Public Safety

In Charlotte, North Carolina an article was published by the Patch Staff in relation to a business robbery. The business reported two men entering the store mid-afternoon to steal money. The store owner confronted the two, trying to grab one suspect but they quickly made their escape. No one was injured in the process. After the incident, investigators were able to quickly identify one of the suspects, as he was wearing a court-ordered electronic monitoring device at the time of the robbery. The suspect had been arrested the previous month for being in possession of a stolen firearm and stolen vehicle, and then proceeding to discharge the firearm. Due to the electronic monitor on his ankle, police tracked him down and were able to convict him of the crime after a full confession. Without the tracking and pinpoints of the suspect’s whereabouts, the police would most likely not have been able to track him down.

TRACKtech, LLC is a platform designed for supervisors to be able to monitor and observe the locations of their program members. It pinpoints their location near-real time and allows for supervisors to check in with their program members remotely through the TRACKphone. More importantly than monitoring offender locations, the platform provides rehabilitative and life resources to those convicted in the hopes of reducing recidivism. Without reliable electronic monitoring devices and easy to use platforms, cases like these could go unsolved, and they also provide extra security in public safety concerns surrounding convicted felons on parole or probation. With rehabilitative resources available, ideally cases like this would not even occur. 


Emotional and Behavioral Disorders
The National Alliance of Mental Illness Tri Cities in Washington is scheduled to host a discussion about their “Lourdes Prosecutorial Diversion” program. The program provides another option for law enforcement officers in dealing with low-level, non-violent offenders with symptoms of mental illness. It has been in effect for three years, and it identifies inmates with behavioral health conditions in Benton and Franklin County Jails, particularly where competence issues arise. The vast majority of those with mental health issues are less likely than anyone else to be violent, criminal, or dangerous. According to a study published by American Psychological Association of Crimes committed by those with a mental illness, only 7.5% were directly related to symptoms of a mental disorder. People with mental illnesses are not inherently prone to crime, but for those who have persistent illnesses that are chronic and have reoccurring flare ups that impact their judgement, they may do things they normally would not, such as shoplifting or trespassing.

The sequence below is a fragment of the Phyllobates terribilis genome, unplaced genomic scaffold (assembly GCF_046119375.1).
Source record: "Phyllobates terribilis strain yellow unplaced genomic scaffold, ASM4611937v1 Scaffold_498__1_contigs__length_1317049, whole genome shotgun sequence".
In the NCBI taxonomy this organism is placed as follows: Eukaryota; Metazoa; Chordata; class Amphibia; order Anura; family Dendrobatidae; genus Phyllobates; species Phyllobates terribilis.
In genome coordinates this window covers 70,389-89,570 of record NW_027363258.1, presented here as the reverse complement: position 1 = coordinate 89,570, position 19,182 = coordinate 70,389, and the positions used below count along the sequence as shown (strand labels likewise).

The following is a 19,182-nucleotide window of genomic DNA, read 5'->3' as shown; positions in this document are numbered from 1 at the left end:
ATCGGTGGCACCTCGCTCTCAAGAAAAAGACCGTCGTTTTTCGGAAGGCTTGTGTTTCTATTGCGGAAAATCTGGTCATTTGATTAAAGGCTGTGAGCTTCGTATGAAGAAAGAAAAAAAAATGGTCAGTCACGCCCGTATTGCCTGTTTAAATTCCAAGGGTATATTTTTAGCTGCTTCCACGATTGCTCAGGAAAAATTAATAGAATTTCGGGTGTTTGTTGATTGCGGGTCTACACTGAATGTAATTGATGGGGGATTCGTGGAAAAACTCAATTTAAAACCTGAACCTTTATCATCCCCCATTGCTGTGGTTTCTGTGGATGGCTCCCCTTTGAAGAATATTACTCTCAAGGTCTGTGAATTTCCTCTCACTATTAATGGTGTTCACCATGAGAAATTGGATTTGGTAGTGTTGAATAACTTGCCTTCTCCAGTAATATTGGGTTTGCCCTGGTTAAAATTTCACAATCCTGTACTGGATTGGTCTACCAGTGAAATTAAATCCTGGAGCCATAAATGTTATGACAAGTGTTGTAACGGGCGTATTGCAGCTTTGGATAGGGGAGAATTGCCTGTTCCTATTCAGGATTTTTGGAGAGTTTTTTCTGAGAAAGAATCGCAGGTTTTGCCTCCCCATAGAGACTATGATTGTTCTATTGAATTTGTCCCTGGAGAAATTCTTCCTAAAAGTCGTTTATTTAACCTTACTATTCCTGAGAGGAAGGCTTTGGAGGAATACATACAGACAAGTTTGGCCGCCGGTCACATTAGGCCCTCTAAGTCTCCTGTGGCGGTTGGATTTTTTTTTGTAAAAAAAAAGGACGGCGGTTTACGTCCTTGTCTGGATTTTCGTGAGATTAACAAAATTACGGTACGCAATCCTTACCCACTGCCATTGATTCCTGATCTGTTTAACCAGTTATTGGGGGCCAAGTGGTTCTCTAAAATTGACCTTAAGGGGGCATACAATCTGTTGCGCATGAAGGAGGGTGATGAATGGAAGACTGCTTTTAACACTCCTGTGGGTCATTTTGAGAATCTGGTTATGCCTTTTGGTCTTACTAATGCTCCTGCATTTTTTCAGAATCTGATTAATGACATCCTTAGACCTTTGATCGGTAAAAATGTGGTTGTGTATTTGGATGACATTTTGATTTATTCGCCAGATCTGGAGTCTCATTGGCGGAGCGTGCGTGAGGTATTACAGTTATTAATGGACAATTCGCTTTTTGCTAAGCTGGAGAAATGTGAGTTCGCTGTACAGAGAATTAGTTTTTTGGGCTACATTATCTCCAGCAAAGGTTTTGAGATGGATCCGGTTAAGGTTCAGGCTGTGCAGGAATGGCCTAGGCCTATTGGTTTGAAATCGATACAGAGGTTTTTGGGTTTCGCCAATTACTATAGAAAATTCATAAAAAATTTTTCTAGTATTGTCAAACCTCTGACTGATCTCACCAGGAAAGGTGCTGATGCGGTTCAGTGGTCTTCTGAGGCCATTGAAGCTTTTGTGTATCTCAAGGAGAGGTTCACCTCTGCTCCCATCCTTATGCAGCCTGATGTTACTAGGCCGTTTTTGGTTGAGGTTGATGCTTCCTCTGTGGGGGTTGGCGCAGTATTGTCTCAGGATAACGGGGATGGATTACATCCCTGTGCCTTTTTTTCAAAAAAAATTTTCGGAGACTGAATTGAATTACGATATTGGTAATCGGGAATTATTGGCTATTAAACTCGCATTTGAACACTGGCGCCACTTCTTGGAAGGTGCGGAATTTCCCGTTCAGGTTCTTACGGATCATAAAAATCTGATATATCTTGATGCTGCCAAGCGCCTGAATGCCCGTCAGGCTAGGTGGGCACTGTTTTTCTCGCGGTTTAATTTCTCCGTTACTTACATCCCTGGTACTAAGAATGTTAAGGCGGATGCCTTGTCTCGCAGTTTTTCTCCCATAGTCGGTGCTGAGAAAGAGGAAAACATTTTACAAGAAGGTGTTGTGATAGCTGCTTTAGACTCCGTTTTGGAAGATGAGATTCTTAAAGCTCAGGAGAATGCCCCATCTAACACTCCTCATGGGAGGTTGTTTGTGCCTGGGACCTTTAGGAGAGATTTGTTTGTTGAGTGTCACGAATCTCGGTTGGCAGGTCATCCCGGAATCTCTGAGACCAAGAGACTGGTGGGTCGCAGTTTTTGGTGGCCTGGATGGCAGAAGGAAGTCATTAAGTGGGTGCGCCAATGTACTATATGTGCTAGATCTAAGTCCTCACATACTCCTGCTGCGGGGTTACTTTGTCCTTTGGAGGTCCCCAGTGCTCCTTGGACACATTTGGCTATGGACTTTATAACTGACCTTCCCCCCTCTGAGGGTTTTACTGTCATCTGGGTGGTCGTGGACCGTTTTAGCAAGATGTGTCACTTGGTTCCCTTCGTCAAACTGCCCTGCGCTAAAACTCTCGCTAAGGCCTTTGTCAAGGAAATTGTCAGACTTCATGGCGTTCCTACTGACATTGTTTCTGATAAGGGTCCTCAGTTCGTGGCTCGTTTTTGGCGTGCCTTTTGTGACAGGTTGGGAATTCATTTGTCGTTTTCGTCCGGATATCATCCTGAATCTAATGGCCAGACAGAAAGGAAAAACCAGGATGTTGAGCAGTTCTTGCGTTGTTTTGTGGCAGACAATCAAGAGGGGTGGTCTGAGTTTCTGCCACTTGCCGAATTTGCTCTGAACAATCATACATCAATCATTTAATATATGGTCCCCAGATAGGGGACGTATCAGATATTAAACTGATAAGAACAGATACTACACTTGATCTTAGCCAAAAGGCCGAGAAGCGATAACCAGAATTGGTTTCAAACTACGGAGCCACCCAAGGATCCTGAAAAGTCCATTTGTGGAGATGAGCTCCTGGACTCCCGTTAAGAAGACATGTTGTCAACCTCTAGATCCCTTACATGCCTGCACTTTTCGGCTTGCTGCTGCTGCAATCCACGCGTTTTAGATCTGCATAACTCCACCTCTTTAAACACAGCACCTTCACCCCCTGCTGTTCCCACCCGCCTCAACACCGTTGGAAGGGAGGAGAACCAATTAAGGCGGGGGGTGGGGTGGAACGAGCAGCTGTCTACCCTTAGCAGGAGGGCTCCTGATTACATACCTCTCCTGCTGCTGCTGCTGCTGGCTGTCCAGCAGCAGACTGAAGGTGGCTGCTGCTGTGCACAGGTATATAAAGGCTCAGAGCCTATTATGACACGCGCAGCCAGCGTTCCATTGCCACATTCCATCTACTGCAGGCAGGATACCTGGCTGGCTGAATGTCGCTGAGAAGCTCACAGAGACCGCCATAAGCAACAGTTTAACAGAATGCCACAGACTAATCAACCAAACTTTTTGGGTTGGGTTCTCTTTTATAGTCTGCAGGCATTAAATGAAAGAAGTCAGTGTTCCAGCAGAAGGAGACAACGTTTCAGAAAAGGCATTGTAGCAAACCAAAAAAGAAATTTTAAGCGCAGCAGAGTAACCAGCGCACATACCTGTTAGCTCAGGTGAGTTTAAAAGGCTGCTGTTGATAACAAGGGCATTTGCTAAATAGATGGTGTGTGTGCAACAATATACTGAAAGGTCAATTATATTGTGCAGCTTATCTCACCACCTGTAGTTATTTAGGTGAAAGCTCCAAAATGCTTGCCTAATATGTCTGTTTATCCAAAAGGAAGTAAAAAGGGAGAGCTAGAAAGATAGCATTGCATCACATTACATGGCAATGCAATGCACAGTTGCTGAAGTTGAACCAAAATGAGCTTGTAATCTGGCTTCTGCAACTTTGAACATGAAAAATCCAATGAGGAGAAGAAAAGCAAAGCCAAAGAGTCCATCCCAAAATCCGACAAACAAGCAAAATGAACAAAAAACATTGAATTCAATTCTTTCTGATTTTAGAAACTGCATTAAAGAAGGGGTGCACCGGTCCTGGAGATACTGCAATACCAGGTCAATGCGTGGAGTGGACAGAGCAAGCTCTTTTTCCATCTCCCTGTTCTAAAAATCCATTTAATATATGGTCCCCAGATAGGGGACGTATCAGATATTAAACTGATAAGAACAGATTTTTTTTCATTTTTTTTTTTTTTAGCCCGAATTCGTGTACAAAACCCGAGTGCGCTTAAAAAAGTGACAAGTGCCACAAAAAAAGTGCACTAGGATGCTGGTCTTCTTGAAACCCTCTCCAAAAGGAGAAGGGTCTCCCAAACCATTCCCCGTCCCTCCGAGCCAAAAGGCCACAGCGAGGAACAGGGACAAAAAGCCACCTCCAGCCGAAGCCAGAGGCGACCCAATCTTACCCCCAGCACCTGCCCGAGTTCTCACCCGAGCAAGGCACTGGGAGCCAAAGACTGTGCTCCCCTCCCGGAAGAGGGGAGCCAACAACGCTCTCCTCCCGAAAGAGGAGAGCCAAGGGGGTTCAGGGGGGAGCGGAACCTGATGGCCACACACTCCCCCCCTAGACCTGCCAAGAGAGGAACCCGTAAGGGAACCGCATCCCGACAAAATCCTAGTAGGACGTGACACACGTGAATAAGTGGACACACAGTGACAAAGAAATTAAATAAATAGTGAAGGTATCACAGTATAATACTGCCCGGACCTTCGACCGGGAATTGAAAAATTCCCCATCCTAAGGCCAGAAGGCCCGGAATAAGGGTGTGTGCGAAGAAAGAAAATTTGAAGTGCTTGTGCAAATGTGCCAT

Jail is not a place conducive to mental health treatment. The program is in effect to engage these patients with treatment so they can return to a functioning and coherent state. Upon completion of the program, which can span from six months to a year, the inmate’s charges will be dropped if they are low level crimes. The inmate will also receive resources such as housing and medical treatment.

A large majority of these inmates are charged for trespassing. Adriana Mercado, the Care Coordinator for the program, states that trespassing is very common because these individuals are symptomatic, or they haven’t been on the proper medications. “It’s really rewarding to get somebody into a home and see that change of behavior” as 50 inmates have successfully finished the program. According to Mercado, the recurrence rate has dropped substantially among these inmates.

The program collaborates with the crisis response and in-patient unit, Transitions, to determine the most suitable placement for each inmate so they can receive medication and work on becoming stable. The end goal of the program is to reduce recidivism for those who already face a very high chance of returning to prison once they are released.

Ken Hohenberg, the Police Chief of Kennewick, has stated that “from my perspective, this is not only going to be able to help keep people out of the criminal justice system that truly don’t belong there, but also provide some hope for their families and friends. We see this as the right thing to do.”